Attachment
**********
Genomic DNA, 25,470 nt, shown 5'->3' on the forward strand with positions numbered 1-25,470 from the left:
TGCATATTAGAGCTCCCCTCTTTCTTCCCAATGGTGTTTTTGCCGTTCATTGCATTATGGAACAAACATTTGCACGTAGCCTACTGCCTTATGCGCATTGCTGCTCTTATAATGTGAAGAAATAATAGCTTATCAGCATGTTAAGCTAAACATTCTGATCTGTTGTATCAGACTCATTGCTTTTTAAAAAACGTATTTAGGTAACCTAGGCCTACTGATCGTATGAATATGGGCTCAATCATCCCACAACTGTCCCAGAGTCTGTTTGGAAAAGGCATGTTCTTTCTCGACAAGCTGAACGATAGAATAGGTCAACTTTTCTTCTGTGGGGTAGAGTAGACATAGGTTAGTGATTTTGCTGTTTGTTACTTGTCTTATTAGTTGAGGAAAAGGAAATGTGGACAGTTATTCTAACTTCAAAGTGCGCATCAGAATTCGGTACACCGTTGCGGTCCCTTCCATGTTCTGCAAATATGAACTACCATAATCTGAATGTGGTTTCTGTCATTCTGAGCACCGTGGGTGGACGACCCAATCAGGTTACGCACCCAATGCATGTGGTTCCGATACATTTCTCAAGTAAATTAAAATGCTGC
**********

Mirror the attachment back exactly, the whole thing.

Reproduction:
Genomic DNA, 25,470 nt, shown 5'->3' on the forward strand with positions numbered 1-25,470 from the left:
TGCATATTAGAGCTCCCCTCTTTCTTCCCAATGGTGTTTTTGCCGTTCATTGCATTATGGAACAAACATTTGCACGTAGCCTACTGCCTTATGCGCATTGCTGCTCTTATAATGTGAAGAAATAATAGCTTATCAGCATGTTAAGCTAAACATTCTGATCTGTTGTATCAGACTCATTGCTTTTTAAAAAACGTATTTAGGTAACCTAGGCCTACTGATCGTATGAATATGGGCTCAATCATCCCACAACTGTCCCAGAGTCTGTTTGGAAAAGGCATGTTCTTTCTCGACAAGCTGAACGATAGAATAGGTCAACTTTTCTTCTGTGGGGTAGAGTAGACATAGGTTAGTGATTTTGCTGTTTGTTACTTGTCTTATTAGTTGAGGAAAAGGAAATGTGGACAGTTATTCTAACTTCAAAGTGCGCATCAGAATTCGGTACACCGTTGCGGTCCCTTCCATGTTCTGCAAATATGAACTACCATAATCTGAATGTGGTTTCTGTCATTCTGAGCACCGTGGGTGGACGACCCAATCAGGTTACGCACCCAATGCATGTGGTTCCGATACATTTCTCAAGTAAATTAAAATGCTGC